Wonder Boys/A,A
Paramount/2000/112/ANA 2.35

      Wonder Boys  is a special treat. The story of middle-aged writer/professor Grady Tripp, and his student, James Leer, both facing the challenge of leaving forms of adolescence to move on to a a better understanding of themselves. Mid and early life crisis is addressed with the most natural comic flow imaginable. All the humor derives from the personality of the characters. The situations are often very funny, but they are organic to the film. I donít know how this perceptive film escaped audiences. Was it the advertising campaign? They tried promoting it twice to no avail. Perhaps the difficulty in describing the subject matter was too tall a task for the PR machine. In any event, don't make the mistake of missing this perceptive, sassy, funny treatise on life.

A safe view. ©Paramount

      Grady Tripp is a wonderful role for Michael Douglas. Sloppy, unafraid to look older, Douglas's Tripp is a memory of great sixties movie characters. Douglas defines the complexities of the character in flux; Tripp is running the rapids of his life and must steer his life to calm waters. The consistently terrific Tobey Maguire, a young actor is specializes in delivering roles with unique perception,  does it again it Wonder Boys. James Leer marches to his own beat, with an off-kilter sense of humor, and some significant potholes to reconnoiter.  Francis McDormand has some nice moments as University chancellor Sarah Gaskell, Tripp's married lover and Robert Downey, Jr. breezily creates another memorable screen character as Terry Crabtree, Tripp's literary agent.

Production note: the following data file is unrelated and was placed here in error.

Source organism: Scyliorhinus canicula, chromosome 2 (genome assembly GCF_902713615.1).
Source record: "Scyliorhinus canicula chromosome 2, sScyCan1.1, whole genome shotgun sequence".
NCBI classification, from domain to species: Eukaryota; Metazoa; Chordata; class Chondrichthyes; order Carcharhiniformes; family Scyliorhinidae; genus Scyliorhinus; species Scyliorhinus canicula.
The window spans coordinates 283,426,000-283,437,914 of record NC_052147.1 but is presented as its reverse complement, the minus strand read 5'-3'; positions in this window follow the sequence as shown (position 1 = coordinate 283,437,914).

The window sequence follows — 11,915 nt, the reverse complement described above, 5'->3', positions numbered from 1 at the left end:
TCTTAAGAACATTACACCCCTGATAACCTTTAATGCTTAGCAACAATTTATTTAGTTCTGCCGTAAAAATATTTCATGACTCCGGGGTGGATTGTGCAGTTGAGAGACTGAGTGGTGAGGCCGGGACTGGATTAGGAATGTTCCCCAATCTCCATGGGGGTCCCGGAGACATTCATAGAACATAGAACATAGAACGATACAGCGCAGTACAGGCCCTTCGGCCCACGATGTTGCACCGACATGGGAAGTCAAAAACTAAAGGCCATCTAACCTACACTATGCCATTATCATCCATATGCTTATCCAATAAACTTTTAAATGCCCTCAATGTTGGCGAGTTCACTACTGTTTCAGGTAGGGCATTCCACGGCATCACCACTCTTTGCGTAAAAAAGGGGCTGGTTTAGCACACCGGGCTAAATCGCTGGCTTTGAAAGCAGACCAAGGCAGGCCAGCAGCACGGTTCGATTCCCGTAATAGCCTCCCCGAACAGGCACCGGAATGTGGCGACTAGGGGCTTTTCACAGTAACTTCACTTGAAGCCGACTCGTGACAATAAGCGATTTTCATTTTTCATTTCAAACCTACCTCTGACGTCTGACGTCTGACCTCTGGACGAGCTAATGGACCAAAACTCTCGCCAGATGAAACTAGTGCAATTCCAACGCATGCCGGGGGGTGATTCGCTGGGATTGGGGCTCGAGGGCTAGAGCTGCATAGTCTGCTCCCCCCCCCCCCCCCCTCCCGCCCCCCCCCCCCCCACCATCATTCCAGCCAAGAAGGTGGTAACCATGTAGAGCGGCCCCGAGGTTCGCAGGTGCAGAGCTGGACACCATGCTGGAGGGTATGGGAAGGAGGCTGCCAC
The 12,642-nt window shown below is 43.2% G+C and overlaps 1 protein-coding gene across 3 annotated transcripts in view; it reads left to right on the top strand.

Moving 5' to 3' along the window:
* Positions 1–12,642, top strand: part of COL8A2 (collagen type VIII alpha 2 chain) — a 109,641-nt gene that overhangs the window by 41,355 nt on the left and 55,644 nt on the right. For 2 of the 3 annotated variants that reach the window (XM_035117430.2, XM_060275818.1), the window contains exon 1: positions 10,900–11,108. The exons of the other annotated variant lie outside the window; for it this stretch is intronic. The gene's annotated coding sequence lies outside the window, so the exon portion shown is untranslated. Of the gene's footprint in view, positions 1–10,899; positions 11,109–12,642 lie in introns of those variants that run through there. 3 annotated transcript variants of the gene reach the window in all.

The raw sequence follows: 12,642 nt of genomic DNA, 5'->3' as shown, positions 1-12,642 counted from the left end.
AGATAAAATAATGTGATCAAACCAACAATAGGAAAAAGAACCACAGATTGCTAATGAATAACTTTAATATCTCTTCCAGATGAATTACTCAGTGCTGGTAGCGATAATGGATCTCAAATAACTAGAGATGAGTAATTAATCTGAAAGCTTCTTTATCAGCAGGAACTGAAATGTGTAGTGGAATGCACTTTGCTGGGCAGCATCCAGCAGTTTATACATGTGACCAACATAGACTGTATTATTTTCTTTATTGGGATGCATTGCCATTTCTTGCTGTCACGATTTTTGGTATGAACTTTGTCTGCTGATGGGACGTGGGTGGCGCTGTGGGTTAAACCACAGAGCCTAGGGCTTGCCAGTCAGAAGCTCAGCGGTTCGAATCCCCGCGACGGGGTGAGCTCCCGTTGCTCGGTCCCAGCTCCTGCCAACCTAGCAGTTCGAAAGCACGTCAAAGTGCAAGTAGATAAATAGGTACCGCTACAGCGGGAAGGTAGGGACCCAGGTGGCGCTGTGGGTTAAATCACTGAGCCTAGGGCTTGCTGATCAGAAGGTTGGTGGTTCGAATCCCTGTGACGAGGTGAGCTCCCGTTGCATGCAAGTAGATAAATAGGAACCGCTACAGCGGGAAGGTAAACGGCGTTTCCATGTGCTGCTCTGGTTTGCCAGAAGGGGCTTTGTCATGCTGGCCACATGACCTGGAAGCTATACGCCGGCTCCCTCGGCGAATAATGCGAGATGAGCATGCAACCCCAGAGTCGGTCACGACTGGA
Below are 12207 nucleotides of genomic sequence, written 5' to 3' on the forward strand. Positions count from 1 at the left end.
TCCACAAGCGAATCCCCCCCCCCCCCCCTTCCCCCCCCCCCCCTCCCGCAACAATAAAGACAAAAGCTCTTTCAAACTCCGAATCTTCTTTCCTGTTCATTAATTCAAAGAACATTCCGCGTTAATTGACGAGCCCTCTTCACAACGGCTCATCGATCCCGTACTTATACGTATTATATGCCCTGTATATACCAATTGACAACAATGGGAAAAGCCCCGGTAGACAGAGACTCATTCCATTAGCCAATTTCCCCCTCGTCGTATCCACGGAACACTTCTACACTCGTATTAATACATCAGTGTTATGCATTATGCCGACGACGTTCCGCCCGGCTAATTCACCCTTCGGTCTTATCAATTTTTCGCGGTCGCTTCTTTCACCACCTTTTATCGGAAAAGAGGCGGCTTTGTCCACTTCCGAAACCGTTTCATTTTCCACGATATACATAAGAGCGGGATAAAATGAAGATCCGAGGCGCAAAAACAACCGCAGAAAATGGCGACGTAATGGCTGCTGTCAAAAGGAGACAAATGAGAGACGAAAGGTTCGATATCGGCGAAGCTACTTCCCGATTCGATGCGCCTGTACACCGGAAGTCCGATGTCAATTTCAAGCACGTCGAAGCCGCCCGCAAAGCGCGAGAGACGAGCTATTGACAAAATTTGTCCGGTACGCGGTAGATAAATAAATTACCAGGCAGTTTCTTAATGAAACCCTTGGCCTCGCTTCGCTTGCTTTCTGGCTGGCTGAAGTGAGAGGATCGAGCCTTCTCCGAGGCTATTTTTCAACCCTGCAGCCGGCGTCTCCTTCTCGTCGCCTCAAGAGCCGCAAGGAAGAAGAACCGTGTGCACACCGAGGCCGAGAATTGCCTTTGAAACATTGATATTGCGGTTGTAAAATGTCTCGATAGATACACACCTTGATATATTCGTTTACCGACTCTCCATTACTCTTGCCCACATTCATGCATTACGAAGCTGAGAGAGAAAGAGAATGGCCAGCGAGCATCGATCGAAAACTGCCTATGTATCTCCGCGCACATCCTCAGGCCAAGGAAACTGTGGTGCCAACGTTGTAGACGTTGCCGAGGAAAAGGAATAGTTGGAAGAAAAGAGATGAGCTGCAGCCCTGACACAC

Director Curtis Hanson really flexes his filmmaking muscles in Wonder Boys, taking on the fresh script from Steve Kloves (Adapted from a novel by Michael Chabon)  and turning it into savvy examination of lives in crisis. Hanson's previous successes featured significant doses of testosterone from the choppy waters of The River Wild to the sleazy night lights of L.A. Confidential. Hanson makes Wonder Boys a riveting journey composed of many small wonders. Dante Spinotti's cinematography captures the mood of the material to perfection and the music by Christopher Young and choice of songs is brilliantly evocative. What an outstanding effort on all parts.
    Wonder Boys is a special edition, but limited in scope. Thereís a ten minute making of with interviews snippets of cast and director Hanson. Thereís also a interactive map of the Pittsburgh locales with narration descriptions of the settings by Hanson. The bridge segment is most interesting. Itís a hint of the effort thatís often thrown away by artists in order to reach an audience subliminally. Hanson also discusses the songs as they appear in the film. A Bob Dylan music video is less than wonderful.
     Paramount delivers Wonder Boys as a wonderful DVD,  with pristine film-like images consistently on display. Sharp, with no over enhancement; you can look deep into the angst reflected in the charactersí eyes. The moody color schemes look natural. Color saturation is stable without excess juicing. This is not exactly a surround sound spectacular, but the music and dialogue and ambient details are mixed in perfect harmony.




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